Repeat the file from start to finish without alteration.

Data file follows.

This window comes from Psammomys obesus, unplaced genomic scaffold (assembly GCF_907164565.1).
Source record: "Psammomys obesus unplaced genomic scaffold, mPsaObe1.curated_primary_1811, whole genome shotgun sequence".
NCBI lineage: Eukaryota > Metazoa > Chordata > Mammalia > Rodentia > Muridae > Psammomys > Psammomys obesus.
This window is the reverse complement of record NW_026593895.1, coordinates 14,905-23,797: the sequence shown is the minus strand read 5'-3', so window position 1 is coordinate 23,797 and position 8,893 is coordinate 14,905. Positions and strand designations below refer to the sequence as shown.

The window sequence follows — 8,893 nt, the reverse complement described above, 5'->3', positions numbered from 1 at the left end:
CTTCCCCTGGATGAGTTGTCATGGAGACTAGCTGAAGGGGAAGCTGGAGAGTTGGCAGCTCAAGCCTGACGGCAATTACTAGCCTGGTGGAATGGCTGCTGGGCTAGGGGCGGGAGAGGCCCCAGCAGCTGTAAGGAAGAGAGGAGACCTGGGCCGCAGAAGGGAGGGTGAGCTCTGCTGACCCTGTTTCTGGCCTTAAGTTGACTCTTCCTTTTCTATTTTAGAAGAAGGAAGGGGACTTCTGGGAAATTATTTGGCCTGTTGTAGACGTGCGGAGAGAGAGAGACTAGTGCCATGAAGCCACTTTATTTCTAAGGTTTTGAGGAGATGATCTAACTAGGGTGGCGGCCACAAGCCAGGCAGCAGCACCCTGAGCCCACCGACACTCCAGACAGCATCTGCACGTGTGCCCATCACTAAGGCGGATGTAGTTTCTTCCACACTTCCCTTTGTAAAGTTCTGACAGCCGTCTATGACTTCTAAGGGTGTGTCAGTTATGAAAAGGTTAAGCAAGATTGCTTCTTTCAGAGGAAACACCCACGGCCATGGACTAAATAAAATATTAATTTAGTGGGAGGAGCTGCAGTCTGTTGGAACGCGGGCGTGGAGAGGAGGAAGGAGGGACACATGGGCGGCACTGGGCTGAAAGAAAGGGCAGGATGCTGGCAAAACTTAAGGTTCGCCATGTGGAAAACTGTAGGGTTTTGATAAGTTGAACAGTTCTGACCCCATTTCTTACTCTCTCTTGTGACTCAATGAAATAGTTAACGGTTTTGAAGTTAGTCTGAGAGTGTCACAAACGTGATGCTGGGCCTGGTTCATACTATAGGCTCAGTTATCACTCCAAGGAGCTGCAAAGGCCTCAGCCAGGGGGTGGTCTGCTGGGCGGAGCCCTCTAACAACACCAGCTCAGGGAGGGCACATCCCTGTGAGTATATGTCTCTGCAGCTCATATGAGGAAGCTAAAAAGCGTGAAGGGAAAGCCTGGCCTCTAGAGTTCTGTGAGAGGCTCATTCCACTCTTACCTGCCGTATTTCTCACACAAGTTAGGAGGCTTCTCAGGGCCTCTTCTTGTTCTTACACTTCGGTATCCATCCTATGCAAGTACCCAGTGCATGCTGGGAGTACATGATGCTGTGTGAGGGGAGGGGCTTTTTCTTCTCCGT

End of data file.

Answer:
This window comes from Psammomys obesus, unplaced genomic scaffold (assembly GCF_907164565.1).
Source record: "Psammomys obesus unplaced genomic scaffold, mPsaObe1.curated_primary_1811, whole genome shotgun sequence".
NCBI lineage: Eukaryota > Metazoa > Chordata > Mammalia > Rodentia > Muridae > Psammomys > Psammomys obesus.
This window is the reverse complement of record NW_026593895.1, coordinates 14,905-23,797: the sequence shown is the minus strand read 5'-3', so window position 1 is coordinate 23,797 and position 8,893 is coordinate 14,905. Positions and strand designations below refer to the sequence as shown.

The window sequence follows — 8,893 nt, the reverse complement described above, 5'->3', positions numbered from 1 at the left end:
CTTCCCCTGGATGAGTTGTCATGGAGACTAGCTGAAGGGGAAGCTGGAGAGTTGGCAGCTCAAGCCTGACGGCAATTACTAGCCTGGTGGAATGGCTGCTGGGCTAGGGGCGGGAGAGGCCCCAGCAGCTGTAAGGAAGAGAGGAGACCTGGGCCGCAGAAGGGAGGGTGAGCTCTGCTGACCCTGTTTCTGGCCTTAAGTTGACTCTTCCTTTTCTATTTTAGAAGAAGGAAGGGGACTTCTGGGAAATTATTTGGCCTGTTGTAGACGTGCGGAGAGAGAGAGACTAGTGCCATGAAGCCACTTTATTTCTAAGGTTTTGAGGAGATGATCTAACTAGGGTGGCGGCCACAAGCCAGGCAGCAGCACCCTGAGCCCACCGACACTCCAGACAGCATCTGCACGTGTGCCCATCACTAAGGCGGATGTAGTTTCTTCCACACTTCCCTTTGTAAAGTTCTGACAGCCGTCTATGACTTCTAAGGGTGTGTCAGTTATGAAAAGGTTAAGCAAGATTGCTTCTTTCAGAGGAAACACCCACGGCCATGGACTAAATAAAATATTAATTTAGTGGGAGGAGCTGCAGTCTGTTGGAACGCGGGCGTGGAGAGGAGGAAGGAGGGACACATGGGCGGCACTGGGCTGAAAGAAAGGGCAGGATGCTGGCAAAACTTAAGGTTCGCCATGTGGAAAACTGTAGGGTTTTGATAAGTTGAACAGTTCTGACCCCATTTCTTACTCTCTCTTGTGACTCAATGAAATAGTTAACGGTTTTGAAGTTAGTCTGAGAGTGTCACAAACGTGATGCTGGGCCTGGTTCATACTATAGGCTCAGTTATCACTCCAAGGAGCTGCAAAGGCCTCAGCCAGGGGGTGGTCTGCTGGGCGGAGCCCTCTAACAACACCAGCTCAGGGAGGGCACATCCCTGTGAGTATATGTCTCTGCAGCTCATATGAGGAAGCTAAAAAGCGTGAAGGGAAAGCCTGGCCTCTAGAGTTCTGTGAGAGGCTCATTCCACTCTTACCTGCCGTATTTCTCACACAAGTTAGGAGGCTTCTCAGGGCCTCTTCTTGTTCTTACACTTCGGTATCCATCCTATGCAAGTACCCAGTGCATGCTGGGAGTACATGATGCTGTGTGAGGGGAGGGGCTTTTTCTTCTCCGT